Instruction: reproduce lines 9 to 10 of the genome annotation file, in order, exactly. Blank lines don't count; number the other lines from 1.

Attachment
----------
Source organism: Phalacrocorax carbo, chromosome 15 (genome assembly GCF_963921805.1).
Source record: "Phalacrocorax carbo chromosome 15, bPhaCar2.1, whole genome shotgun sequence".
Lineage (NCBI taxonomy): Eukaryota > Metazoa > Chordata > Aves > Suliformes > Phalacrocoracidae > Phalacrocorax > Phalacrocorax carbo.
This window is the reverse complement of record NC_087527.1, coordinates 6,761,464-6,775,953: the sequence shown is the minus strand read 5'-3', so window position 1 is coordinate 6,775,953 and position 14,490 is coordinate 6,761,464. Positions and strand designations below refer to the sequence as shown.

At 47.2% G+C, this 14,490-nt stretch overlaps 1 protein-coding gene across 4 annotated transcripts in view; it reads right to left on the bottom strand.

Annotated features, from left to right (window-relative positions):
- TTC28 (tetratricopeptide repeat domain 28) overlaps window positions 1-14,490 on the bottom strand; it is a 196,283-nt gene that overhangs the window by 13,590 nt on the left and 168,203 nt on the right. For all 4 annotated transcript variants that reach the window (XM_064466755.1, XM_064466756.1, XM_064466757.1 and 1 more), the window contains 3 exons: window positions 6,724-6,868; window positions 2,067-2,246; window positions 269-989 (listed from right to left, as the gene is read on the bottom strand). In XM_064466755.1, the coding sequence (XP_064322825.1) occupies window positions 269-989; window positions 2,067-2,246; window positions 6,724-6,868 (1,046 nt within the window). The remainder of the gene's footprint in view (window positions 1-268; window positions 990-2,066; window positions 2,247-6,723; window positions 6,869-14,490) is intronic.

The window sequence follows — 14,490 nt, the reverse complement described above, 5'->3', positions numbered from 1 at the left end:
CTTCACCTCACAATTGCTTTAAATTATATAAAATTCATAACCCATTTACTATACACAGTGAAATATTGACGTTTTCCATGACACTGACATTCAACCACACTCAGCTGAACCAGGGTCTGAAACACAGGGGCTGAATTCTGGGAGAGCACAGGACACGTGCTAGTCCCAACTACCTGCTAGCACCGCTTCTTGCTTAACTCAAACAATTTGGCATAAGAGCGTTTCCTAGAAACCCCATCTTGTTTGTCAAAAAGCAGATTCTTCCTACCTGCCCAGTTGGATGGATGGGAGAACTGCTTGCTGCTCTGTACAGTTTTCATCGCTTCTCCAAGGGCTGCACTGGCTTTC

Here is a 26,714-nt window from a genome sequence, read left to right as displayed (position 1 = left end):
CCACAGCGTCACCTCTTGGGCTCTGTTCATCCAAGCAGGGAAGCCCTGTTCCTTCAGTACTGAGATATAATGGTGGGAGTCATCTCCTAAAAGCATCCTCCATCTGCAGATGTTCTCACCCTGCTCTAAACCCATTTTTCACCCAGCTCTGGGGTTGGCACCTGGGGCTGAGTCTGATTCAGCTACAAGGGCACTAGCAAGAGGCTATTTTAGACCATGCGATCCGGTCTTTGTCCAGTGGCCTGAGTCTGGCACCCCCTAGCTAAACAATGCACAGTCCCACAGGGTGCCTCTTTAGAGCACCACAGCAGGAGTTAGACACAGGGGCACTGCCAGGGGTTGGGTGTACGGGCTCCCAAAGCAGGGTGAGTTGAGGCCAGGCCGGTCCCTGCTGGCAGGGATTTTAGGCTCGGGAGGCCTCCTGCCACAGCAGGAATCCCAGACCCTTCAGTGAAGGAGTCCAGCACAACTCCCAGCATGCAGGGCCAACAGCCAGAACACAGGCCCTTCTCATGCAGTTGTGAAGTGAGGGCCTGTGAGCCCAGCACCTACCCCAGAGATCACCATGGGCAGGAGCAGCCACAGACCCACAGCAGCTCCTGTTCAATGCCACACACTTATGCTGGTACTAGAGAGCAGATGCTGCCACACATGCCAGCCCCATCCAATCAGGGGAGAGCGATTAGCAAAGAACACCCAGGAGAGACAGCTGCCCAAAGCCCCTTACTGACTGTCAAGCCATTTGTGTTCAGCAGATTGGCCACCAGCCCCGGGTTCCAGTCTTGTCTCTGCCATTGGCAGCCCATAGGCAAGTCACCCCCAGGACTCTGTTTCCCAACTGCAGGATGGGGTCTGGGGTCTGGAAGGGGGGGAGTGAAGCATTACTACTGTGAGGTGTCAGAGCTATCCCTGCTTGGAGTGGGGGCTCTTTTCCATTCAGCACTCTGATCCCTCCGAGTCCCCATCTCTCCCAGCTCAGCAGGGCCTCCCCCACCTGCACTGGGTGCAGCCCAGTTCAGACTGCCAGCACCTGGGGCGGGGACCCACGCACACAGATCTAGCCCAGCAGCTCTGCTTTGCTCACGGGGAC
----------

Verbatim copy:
CTTCACCTCACAATTGCTTTAAATTATATAAAATTCATAACCCATTTACTATACACAGTGAAATATTGACGTTTTCCATGACACTGACATTCAACCACACTCAGCTGAACCAGGGTCTGAAACACAGGGGCTGAATTCTGGGAGAGCACAGGACACGTGCTAGTCCCAACTACCTGCTAGCACCGCTTCTTGCTTAACTCAAACAATTTGGCATAAGAGCGTTTCCTAGAAACCCCATCTTGTTTGTCAAAAAGCAGATTCTTCCTACCTGCCCAGTTGGATGGATGGGAGAACTGCTTGCTGCTCTGTACAGTTTTCATCGCTTCTCCAAGGGCTGCACTGGCTTTC

Here is a 26,714-nt window from a genome sequence, read left to right as displayed (position 1 = left end):